Cultura21 is a transversal, translocal network, constituted of an international level grounded in several Cultura21 organizations around the world.

Cultura21′s international network, launched in April 2007, offers the online and offline platform for exchanges and mutual learning among its members.

The activities of Cultura21 at the international level are coordinated by a team representing the different Cultura21 organizations worldwide, and currently constituted of:

– Sacha Kagan (based in Lüneburg, Germany) and Rana Öztürk (based in Berlin, Germany)
– Oleg Koefoed and Kajsa Paludan (both based in Copenhagen, Denmark)
– Hans Dieleman (based in Mexico-City, Mexico)
– Francesca Cozzolino and David Knaute (both based in Paris, France)

Cultura21 is not only an informal network. Its strength and vitality relies upon the activities of several organizations around the world which are sharing the vision and mission of Cultura21

Go to Cultura21

Community Energy and Efficiency

In these times of rising gas and electricity costs, and concern about the impact of our lifestyles on the planet, there is growing interest in local renewable energy generation and efficiency.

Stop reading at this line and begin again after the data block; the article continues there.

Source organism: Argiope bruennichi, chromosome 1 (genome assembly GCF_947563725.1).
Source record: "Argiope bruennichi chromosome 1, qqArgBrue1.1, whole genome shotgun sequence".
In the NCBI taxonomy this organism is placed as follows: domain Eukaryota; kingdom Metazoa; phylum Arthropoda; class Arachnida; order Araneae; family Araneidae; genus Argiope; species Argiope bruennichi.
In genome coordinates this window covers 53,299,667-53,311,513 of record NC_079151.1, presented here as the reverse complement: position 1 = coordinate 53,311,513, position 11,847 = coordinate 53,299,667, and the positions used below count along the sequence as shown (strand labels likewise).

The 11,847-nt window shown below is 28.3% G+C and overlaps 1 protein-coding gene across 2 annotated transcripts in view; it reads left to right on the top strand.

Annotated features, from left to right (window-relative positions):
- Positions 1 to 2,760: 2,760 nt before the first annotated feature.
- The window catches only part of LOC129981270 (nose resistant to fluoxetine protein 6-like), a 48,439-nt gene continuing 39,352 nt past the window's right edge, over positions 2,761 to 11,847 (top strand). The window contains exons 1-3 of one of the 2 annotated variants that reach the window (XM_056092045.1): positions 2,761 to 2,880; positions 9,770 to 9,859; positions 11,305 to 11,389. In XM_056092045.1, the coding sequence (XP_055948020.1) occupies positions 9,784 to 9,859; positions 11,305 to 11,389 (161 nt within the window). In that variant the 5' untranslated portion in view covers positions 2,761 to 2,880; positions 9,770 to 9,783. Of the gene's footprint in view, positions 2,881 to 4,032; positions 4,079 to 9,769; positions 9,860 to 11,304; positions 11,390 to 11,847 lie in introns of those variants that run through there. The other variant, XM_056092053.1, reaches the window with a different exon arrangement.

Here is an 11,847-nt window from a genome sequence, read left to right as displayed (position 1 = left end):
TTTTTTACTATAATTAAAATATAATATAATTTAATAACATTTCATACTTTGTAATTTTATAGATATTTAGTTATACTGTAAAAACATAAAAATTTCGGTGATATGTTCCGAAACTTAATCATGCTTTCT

DECC have launched a new fund for communities in England and Wales who are playing an active role in the development of a low carbon society. They want to fund projects that increase understanding of energy efficiency and renewable energy technologies. This is really interesting for Arcola Energy with our research in hydrogen power and long-term involvement in our local community.

There’s also very encouraging news from Germany, where as TreeHugger reports over half of the renewable energy produced is owned by citizens and farmers, and not utility companies. Perhaps the same situation will start happening in the UK…

Go to Arcola Energy